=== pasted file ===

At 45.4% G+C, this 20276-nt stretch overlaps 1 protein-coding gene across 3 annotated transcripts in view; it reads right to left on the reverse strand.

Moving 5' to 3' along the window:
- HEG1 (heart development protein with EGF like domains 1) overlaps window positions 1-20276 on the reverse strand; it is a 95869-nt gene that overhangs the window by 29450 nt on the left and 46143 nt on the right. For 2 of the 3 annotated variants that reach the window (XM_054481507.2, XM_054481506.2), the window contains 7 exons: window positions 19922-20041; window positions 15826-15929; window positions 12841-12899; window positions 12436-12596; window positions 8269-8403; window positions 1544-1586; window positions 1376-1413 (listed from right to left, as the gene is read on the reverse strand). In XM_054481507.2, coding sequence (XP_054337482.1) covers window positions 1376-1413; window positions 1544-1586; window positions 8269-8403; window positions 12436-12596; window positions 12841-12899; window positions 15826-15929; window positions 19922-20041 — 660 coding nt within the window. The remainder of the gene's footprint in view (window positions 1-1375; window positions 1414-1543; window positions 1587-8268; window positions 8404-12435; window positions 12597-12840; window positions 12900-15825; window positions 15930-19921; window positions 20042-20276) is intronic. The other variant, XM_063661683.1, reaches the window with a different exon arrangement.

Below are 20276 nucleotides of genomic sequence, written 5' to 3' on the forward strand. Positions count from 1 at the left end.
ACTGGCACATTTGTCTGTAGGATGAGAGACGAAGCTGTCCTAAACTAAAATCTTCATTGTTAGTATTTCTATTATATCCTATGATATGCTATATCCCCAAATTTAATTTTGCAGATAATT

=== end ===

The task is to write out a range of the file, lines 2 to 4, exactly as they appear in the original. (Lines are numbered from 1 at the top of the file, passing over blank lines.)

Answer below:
Moving 5' to 3' along the window:
- HEG1 (heart development protein with EGF like domains 1) overlaps window positions 1-20276 on the reverse strand; it is a 95869-nt gene that overhangs the window by 29450 nt on the left and 46143 nt on the right. For 2 of the 3 annotated variants that reach the window (XM_054481507.2, XM_054481506.2), the window contains 7 exons: window positions 19922-20041; window positions 15826-15929; window positions 12841-12899; window positions 12436-12596; window positions 8269-8403; window positions 1544-1586; window positions 1376-1413 (listed from right to left, as the gene is read on the reverse strand). In XM_054481507.2, coding sequence (XP_054337482.1) covers window positions 1376-1413; window positions 1544-1586; window positions 8269-8403; window positions 12436-12596; window positions 12841-12899; window positions 15826-15929; window positions 19922-20041 — 660 coding nt within the window. The remainder of the gene's footprint in view (window positions 1-1375; window positions 1414-1543; window positions 1587-8268; window positions 8404-12435; window positions 12597-12840; window positions 12900-15825; window positions 15930-19921; window positions 20042-20276) is intronic. The other variant, XM_063661683.1, reaches the window with a different exon arrangement.

Below are 20276 nucleotides of genomic sequence, written 5' to 3' on the forward strand. Positions count from 1 at the left end.